TOKYO, Oct 24 (Reuters) – The dollar weakened against a basket of currencies on Tuesday, reflecting a fall in Treasury yields as investors awaited key U.S. economic data ahead of the Reserve’s monetary policy meeting federal government next week.
The dollar index was last settled around 105.57, after losing more than 0.5% in the previous session as US Treasury yields fell.
The greenback found support last week after Fed Chairman Jerome Powell said The strength of the US economy could justify a tightening of financial conditions, which would have pushed the benchmark 10-year yield above 5%, to its highest level since July 2007.
Bitcoin has returned to the forefront with virtual currency soaring on speculation that the United States could soon approve a Bitcoin exchange-traded fund.
Market attention now turns to some of the latest U.S. economic data ahead of the Oct. 31-Nov. 1 Fed meeting, with the flash Purchasing Managers’ Index (PMI) released later Tuesday and gross domestic product expected Thursday.
The PMI data could set market expectations ahead of the GDP report, said Matt Simpson, senior market analyst at City Index.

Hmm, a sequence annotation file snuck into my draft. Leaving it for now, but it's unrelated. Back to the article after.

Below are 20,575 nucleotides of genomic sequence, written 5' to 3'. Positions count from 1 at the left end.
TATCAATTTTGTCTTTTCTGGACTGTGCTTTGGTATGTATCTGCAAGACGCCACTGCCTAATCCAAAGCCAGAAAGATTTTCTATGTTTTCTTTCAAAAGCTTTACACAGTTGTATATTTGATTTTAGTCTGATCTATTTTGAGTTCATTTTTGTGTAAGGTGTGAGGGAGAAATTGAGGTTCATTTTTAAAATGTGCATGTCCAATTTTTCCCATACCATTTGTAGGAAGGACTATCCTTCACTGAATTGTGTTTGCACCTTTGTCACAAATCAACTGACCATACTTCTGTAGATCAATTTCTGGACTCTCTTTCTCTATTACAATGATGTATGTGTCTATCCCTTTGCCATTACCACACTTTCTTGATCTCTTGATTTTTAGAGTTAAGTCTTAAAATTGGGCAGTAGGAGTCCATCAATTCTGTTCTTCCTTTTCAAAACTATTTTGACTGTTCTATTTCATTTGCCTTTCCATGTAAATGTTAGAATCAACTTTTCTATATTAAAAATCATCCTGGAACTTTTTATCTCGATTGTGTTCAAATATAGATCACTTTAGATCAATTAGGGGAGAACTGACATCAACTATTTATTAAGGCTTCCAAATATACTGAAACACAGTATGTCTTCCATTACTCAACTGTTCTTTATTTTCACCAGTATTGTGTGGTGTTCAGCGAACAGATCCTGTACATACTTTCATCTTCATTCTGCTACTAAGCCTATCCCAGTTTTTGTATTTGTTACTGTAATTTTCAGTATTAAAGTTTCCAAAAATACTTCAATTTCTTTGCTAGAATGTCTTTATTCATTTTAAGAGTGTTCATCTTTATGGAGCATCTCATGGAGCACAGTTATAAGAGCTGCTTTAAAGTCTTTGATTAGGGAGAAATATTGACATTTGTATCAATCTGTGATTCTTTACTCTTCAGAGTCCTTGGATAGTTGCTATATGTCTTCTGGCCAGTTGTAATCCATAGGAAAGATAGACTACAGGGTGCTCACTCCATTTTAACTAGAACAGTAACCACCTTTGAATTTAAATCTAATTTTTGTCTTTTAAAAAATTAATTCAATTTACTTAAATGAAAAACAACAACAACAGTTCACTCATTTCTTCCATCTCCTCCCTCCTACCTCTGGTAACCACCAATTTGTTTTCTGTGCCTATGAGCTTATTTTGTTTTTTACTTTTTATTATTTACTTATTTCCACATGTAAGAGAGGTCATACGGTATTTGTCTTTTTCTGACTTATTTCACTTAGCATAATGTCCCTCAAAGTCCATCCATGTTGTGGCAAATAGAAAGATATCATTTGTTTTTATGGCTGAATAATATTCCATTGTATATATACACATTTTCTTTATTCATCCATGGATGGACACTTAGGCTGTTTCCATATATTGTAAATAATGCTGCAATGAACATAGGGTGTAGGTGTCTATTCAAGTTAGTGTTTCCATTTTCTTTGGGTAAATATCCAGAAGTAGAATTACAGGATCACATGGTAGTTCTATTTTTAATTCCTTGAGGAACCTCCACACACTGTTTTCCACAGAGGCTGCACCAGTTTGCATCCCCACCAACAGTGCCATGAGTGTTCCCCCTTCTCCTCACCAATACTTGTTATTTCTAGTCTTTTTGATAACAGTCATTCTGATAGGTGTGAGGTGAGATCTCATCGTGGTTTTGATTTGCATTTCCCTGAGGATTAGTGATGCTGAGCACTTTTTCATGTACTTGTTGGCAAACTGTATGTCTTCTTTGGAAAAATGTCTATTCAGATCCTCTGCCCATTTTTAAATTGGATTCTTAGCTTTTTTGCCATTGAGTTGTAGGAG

“If the data goes far enough in one direction, it could cause a sharp rise in the dollar or a break with the Fed during a blackout,” he said, referring to the run-up to the policy meeting at the during which limits are placed on public communications by central bank officials. .
The Fed is expected to hold rates steady at its meeting next week.
The European Central Bank is also expected to leave interest rates unchanged at its meeting on Thursday, after raising its key rates by 25 basis points in September.
The euro was broadly stable at $1.0665, maintaining its gains against the dollar on Monday.
At the same time, the dollar’s decline brought slight relief to the yen. The Japanese currency reached the sensitive level of 150 on Friday and Monday and was last stable against the greenback at 149.77.
Traders see the 150 threshold as a possible finish line for Japanese authorities wanting to intervene in the foreign exchange market.
However, US data this week could push the yen back into the danger zone if it proves strong.
“The yen will be particularly sensitive to hot U.S. data, especially if it pushes Treasuries past what looks like a key resistance level of around 5%,” said Kyle Rodda, senior financial markets analyst at Capital.com .
In cryptocurrency markets, bitcoin surged 14% to a two-and-a-half-year high of $34,283.
Reporting by Brigid Riley. Editing by Sam Holmes
Our standards: The Thomson Reuters Trust Principles.